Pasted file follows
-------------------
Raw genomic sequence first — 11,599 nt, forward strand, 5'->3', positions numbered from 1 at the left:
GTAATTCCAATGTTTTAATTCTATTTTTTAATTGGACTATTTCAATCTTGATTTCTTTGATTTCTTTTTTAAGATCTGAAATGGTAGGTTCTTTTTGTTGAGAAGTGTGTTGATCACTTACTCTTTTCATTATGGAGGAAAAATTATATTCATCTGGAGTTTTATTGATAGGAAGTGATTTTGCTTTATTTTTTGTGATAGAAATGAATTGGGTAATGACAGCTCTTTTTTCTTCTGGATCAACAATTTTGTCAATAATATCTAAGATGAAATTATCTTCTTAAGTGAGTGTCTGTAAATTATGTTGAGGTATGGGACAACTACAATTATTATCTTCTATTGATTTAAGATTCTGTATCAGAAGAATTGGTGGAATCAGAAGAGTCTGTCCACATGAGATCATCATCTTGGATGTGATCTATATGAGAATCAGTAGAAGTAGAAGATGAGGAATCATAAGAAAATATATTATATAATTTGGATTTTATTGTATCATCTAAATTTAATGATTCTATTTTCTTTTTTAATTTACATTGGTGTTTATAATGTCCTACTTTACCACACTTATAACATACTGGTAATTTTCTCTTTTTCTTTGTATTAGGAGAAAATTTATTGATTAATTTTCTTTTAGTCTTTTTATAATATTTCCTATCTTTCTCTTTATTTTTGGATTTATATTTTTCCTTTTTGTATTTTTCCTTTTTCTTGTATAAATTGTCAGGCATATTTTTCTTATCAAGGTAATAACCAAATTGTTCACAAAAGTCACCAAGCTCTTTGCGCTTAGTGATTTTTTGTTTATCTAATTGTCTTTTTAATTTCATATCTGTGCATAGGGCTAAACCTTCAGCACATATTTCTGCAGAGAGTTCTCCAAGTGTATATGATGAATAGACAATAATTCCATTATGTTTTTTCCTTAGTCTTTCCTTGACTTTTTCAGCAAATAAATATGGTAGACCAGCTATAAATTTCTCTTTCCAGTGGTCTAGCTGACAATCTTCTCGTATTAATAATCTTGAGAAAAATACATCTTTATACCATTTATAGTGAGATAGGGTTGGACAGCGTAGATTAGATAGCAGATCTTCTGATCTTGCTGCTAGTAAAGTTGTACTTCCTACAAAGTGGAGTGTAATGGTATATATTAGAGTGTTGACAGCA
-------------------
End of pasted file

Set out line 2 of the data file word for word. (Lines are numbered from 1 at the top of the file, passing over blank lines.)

GTAATTCCAATGTTTTAATTCTATTTTTTAATTGGACTATTTCAATCTTGATTTCTTTGATTTCTTTTTTAAGATCTGAAATGGTAGGTTCTTTTTGTTGAGAAGTGTGTTGATCACTTACTCTTTTCATTATGGAGGAAAAATTATATTCATCTGGAGTTTTATTGATAGGAAGTGATTTTGCTTTATTTTTTGTGATAGAAATGAATTGGGTAATGACAGCTCTTTTTTCTTCTGGATCAACAATTTTGTCAATAATATCTAAGATGAAATTATCTTCTTAAGTGAGTGTCTGTAAATTATGTTGAGGTATGGGACAACTACAATTATTATCTTCTATTGATTTAAGATTCTGTATCAGAAGAATTGGTGGAATCAGAAGAGTCTGTCCACATGAGATCATCATCTTGGATGTGATCTATATGAGAATCAGTAGAAGTAGAAGATGAGGAATCATAAGAAAATATATTATATAATTTGGATTTTATTGTATCATCTAAATTTAATGATTCTATTTTCTTTTTTAATTTACATTGGTGTTTATAATGTCCTACTTTACCACACTTATAACATACTGGTAATTTTCTCTTTTTCTTTGTATTAGGAGAAAATTTATTGATTAATTTTCTTTTAGTCTTTTTATAATATTTCCTATCTTTCTCTTTATTTTTGGATTTATATTTTTCCTTTTTGTATTTTTCCTTTTTCTTGTATAAATTGTCAGGCATATTTTTCTTATCAAGGTAATAACCAAATTGTTCACAAAAGTCACCAAGCTCTTTGCGCTTAGTGATTTTTTGTTTATCTAATTGTCTTTTTAATTTCATATCTGTGCATAGGGCTAAACCTTCAGCACATATTTCTGCAGAGAGTTCTCCAAGTGTATATGATGAATAGACAATAATTCCATTATGTTTTTTCCTTAGTCTTTCCTTGACTTTTTCAGCAAATAAATATGGTAGACCAGCTATAAATTTCTCTTTCCAGTGGTCTAGCTGACAATCTTCTCGTATTAATAATCTTGAGAAAAATACATCTTTATACCATTTATAGTGAGATAGGGTTGGACAGCGTAGATTAGATAGCAGATCTTCTGATCTTGCTGCTAGTAAAGTTGTACTTCCTACAAAGTGGAGTGTAATGGTATATATTAGAGTGTTGACAGCA